This idea is the most closely related to Buddhism’s spiritual tradition. Tolstoy, in fact, turns to spirituality in a final and desperate attempt to find an answer – first by observing how individuals in his social circle dealt with this all-consuming question. He discovered four ways for dealing with existential despair among them, but none of them was successful in resolving the problem.
People, he observed, are illiterate and unable to recognize that life is pointless. Such people may not have considered or do not consider a life goal.
Tolstoy and Epicureanism
Epicureanism was the second approach. These people believe that life is fleeting and that one should savor every moment of it. However, Tolstoy noticed that this approach only captures those who can afford a luxurious lifestyle and are not struggling to make ends meet.
Tolstoy and his opinion on suicide
“Suicide” was the third option. Those who have grasped the futility of existence “act dutifully and bring an end to their life.”
And the ultimate option he came to was to continue living a meaningless life, knowing that nothing would come of it. He resonated with this approach.
Tolstoy begins to wonder why he hasn’t committed suicide. He suddenly recognizes that a portion of him was doubting the veracity of his melancholy ideas, expressing “a hazy uncertainty” about the soundness of his judgments about life’s futility. The realization that the mind is both a puppet and a puppet-master humbled him.
And he finds the answer not in science, philosophy, or hedonistic lifestyle, but in people who are living life in its most basic and pure form.
Many people reach a moment in their lives when they lose their desire to live. Even if they are very successful in their life, they, like Tolstoy, feel hollow, weary, and devoid of drive and purpose.
The emptiness and sadness reveal themselves in poor work performance, lack of motivation, and deteriorating relationships with family and others. Coping mechanisms that are ineffective lead to erratic conduct, substance abuse, severe depression, and, more frequently than we might think, Suicide.
Tolstoy realized that the more he learned about poor people’s lives, the easier it became for him to live. As a result of this realization, he felt compelled to assist the impoverished and suffering.
He realized that just like animals he would also have to work hard for his existence. But the thing that will differentiate him as a human being is that he will work for his existence, not just for himself but for everyone.
Frequently asked questions (FAQs): Did Tolstoy Have Depression?
What was Tolstoy’s existential crisis?
After turning 50, Leo Tolstoy began to experience existential crisis and became depressed and despondent. Despite being one of Russia’s wealthiest and most admired men, he was depressed.
What was Tolstoy’s motivation for wanting to help humanity?
“The sole meaning of existence is to serve humanity,” declared Leo Tolstoy, a Russian writer who is widely recognized as one of the finest authors of all time. Humanity entails putting our own interests aside when others require assistance. Humanity entails showing unconditional affection to all living things.
Is it true that Tolstoy was a genius?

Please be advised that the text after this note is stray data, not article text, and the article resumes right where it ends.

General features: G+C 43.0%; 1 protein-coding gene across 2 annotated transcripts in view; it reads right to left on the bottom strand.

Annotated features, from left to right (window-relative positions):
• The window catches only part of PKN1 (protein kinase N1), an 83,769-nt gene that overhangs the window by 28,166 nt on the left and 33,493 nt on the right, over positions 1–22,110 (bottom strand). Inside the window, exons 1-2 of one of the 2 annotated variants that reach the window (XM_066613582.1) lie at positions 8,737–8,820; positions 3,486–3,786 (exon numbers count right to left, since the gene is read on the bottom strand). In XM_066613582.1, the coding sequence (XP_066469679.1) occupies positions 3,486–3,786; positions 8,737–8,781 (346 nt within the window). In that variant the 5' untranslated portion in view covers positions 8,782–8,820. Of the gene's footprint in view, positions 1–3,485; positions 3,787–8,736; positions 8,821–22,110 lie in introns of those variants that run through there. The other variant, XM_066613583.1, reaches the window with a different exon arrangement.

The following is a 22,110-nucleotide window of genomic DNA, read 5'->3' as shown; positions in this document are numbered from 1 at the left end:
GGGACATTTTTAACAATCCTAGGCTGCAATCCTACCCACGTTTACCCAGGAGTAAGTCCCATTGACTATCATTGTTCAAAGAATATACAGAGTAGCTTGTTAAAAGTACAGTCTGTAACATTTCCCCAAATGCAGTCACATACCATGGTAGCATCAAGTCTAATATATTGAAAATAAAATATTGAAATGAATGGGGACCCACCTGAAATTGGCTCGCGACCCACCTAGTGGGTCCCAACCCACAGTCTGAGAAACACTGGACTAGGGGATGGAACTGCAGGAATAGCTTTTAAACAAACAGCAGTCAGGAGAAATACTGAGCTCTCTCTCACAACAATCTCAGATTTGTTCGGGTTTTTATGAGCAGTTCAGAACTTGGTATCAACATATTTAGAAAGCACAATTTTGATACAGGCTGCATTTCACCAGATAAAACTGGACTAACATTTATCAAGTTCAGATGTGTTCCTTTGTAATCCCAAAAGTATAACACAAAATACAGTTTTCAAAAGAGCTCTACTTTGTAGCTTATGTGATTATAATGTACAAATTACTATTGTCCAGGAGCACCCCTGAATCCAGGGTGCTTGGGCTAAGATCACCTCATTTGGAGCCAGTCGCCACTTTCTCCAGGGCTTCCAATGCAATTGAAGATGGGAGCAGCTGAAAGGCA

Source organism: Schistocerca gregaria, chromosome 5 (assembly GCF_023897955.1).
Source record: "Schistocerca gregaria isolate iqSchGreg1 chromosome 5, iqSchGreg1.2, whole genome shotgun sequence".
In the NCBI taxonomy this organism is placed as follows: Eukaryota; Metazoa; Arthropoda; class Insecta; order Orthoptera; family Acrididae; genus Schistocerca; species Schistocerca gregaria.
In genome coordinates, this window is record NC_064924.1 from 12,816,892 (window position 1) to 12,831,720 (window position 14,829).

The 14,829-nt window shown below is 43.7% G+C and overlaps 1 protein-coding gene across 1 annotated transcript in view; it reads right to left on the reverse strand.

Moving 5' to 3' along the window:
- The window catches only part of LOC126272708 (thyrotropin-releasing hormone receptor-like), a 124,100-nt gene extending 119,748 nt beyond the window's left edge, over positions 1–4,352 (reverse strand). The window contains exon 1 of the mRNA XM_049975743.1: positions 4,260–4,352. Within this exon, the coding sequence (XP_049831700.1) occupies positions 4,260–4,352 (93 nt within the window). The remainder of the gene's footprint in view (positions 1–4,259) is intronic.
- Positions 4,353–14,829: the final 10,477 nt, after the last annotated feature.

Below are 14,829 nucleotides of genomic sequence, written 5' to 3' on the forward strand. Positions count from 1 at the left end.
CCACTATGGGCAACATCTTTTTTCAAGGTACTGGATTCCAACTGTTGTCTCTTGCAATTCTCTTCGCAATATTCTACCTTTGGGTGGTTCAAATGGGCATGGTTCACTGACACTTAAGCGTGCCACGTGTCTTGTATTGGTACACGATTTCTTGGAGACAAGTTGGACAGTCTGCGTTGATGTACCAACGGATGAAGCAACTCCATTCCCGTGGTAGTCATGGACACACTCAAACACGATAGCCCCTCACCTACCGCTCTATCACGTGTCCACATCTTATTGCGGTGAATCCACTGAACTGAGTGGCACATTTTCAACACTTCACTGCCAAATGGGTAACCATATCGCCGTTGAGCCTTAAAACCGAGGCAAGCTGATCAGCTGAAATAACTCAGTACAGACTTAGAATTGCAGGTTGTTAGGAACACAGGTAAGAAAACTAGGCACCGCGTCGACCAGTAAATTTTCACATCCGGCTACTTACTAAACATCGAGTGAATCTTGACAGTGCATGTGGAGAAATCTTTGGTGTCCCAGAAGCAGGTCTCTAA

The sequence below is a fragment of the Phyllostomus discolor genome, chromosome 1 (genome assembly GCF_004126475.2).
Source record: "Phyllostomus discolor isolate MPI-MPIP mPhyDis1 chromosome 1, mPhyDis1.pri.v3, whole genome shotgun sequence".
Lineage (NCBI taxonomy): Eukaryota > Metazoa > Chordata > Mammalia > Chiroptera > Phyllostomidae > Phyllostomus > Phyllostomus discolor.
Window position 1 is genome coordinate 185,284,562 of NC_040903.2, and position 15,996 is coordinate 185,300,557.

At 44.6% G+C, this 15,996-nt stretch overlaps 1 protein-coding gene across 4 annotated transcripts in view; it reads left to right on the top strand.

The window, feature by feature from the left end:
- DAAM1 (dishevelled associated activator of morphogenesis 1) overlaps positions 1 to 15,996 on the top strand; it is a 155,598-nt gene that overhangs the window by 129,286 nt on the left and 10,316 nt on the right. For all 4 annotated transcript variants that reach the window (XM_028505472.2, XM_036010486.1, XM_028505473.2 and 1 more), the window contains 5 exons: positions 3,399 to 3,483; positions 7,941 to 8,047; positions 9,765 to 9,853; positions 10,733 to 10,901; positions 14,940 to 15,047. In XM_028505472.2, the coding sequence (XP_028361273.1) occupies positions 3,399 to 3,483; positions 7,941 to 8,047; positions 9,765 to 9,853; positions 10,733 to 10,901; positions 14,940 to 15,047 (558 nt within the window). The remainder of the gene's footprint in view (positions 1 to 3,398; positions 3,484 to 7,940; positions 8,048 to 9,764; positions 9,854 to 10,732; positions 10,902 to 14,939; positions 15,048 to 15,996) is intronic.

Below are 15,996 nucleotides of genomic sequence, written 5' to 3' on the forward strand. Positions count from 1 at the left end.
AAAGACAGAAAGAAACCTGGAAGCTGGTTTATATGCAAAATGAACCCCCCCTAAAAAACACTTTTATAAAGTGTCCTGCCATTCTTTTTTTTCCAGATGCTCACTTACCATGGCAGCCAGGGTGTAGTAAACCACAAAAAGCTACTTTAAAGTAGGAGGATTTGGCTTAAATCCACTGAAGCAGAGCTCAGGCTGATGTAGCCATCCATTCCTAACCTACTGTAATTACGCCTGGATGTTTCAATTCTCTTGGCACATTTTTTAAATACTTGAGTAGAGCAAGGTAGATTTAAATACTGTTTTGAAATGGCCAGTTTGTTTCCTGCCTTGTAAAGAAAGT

Tolstoy, the author of two masterpieces, War and Peace and Anna Karenina, is still regarded as a great writer. Tolstoy, like Leonardo da Vinci, abandoned his artistic endeavors, claiming that “art is not only useless, but even harmful,” and instead focused on intellectual, political, and religious writings.
Is Tolstoy a cynic?
One of the best literary works of nihilism, depression, and suicide is Leo Tolstoy’s Autobiography: A Confession. He ponders his moral concerns about life’s inescapable meaninglessness, as well as his eastern assumptions about God’s existence, in that book.
Is depression classified as a mental illness?
Clinical depression is a serious mental condition that can be treated. It’s a medical problem, not a personal flaw.
It’s also quite common. According to the National Institute of Mental Health, major depression affects roughly 6.7 percent of the adult population in the United States. According to some estimates, the prevalence of serious depression could be as high as 15%. Everyone experiences melancholy at some point in their lives as a natural reaction to loss, grief, or low self-esteem, but clinical depression, also known as “major depressive disorder” or “major depression,” is a serious medical condition that requires expert diagnosis and treatment.
How can you tell if a disease causes depression or if depression causes a disease?
Major, chronic, and/or terminal illnesses are the most common causes of depression. When an illness causes depression, it is common to have long-term discomfort or physical handicap, as well as a drastic shift in lifestyle.
Depression affects the body in a unique way. It can decrease the immune system (cells involved in combating disease and keeping you healthy), leading a person to catch more colds or the flu, similar to psychological stress. A noticeable presence of “aches and pains” with no apparent explanation is common.
Depression may prolong and worsen the symptoms of another medical illness, although the exact link of depression-induced sickness to serious disease has yet to be fully defined.
If you believe you or someone you know may be depressed, it is critical to seek medical care. A smart place to start is with your primary care physician. They can do a depression screening and create a treatment plan to help you manage your symptoms.